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It’s not a coincidence that most of the highest-earning countries with progressive economies come from regions ideally located on the Temperate Zone. The US, Canada, Australia, Japan, and Europe dominate the world when it comes to economic development.
Indeed, the climate of a particular country and where they are located on the globe may have a huge impact on their income levels. This is because other aspects related to a country’s geography such as transport costs, productivity, availability of specific natural resources and raw materials, accessibility to major distribution hubs, the burden of diseases, political stability, also come into play – and the same aspects make underdeveloped countries located in geographically disadvantaged setting, less competitive.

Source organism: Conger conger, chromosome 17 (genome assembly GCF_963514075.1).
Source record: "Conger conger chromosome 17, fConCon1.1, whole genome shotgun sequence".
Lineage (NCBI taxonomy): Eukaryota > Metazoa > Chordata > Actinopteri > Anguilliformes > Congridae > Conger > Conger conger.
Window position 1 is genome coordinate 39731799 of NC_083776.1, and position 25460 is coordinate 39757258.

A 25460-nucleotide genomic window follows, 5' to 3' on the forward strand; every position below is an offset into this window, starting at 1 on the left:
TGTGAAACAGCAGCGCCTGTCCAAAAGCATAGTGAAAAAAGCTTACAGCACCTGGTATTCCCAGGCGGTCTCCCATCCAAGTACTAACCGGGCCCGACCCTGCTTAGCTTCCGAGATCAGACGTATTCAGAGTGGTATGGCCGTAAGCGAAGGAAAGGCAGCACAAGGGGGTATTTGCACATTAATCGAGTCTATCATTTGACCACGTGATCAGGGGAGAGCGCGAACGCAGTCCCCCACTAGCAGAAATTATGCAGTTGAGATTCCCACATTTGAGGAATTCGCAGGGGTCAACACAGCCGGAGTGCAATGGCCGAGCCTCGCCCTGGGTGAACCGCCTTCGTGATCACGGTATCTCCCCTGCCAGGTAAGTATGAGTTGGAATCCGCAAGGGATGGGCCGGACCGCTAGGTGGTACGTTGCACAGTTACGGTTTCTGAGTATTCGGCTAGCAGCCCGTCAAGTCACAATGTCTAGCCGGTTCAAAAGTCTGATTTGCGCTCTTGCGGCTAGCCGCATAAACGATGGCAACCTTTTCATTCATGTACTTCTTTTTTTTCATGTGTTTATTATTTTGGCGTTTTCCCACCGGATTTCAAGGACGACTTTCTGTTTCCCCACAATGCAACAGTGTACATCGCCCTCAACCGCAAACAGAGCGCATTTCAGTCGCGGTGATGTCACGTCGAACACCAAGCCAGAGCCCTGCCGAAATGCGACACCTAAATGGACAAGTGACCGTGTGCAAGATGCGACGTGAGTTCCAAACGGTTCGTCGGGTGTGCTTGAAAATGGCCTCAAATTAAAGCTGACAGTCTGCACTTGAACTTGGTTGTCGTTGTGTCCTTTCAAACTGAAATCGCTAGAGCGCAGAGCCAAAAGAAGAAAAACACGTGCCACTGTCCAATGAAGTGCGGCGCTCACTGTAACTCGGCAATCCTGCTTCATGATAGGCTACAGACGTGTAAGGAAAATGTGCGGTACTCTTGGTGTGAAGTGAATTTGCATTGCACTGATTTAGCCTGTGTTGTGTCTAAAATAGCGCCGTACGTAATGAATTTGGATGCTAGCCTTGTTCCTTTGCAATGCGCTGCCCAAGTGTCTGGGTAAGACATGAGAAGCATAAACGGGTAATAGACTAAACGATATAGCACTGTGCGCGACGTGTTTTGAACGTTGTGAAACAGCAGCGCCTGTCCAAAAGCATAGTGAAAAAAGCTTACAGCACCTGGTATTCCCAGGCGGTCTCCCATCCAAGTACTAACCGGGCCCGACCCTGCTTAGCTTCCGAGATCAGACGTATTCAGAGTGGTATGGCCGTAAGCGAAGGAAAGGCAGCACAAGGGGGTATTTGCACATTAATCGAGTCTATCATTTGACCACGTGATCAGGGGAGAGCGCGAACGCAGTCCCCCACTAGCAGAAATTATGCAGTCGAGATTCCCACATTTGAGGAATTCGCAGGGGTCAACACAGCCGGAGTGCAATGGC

While geographical factors can easily determine economic growth and the types of economic activities that countries take part in, experts argue that these are not constant determinants of economic performance. A country, despite its geographic disadvantages, can still push progress forward by focusing on the resources available to them.
Middle Eastern countries, despite in the middle of a desert and experiencing dry and hot climate follow a similar reality. The abundance in petroleum fields and the richness in natural gases necessary to sustain the international industrial life force make these nations competitive players in the global economic stage.
Developing countries as well as developed countries in Asia, on the other hand, despite being set in regions bombarded by different environmental hazards such as earthquakes and typhoons, have their own resources that have helped them stand out, and one of the most important is this: knowledge in technology. Meanwhile, tiny countries and territories such as Asian Tiger Singapore, leading offshore financial center Bermuda, and Mediterranean island-nation Malta all have very little resources yet were able to succeed and become significant global players.
A skilled and educated population can be a huge asset to their workforce. The creation of globally competitive human resources can topple down even the most stubborn obstacles that connects geography and economic development.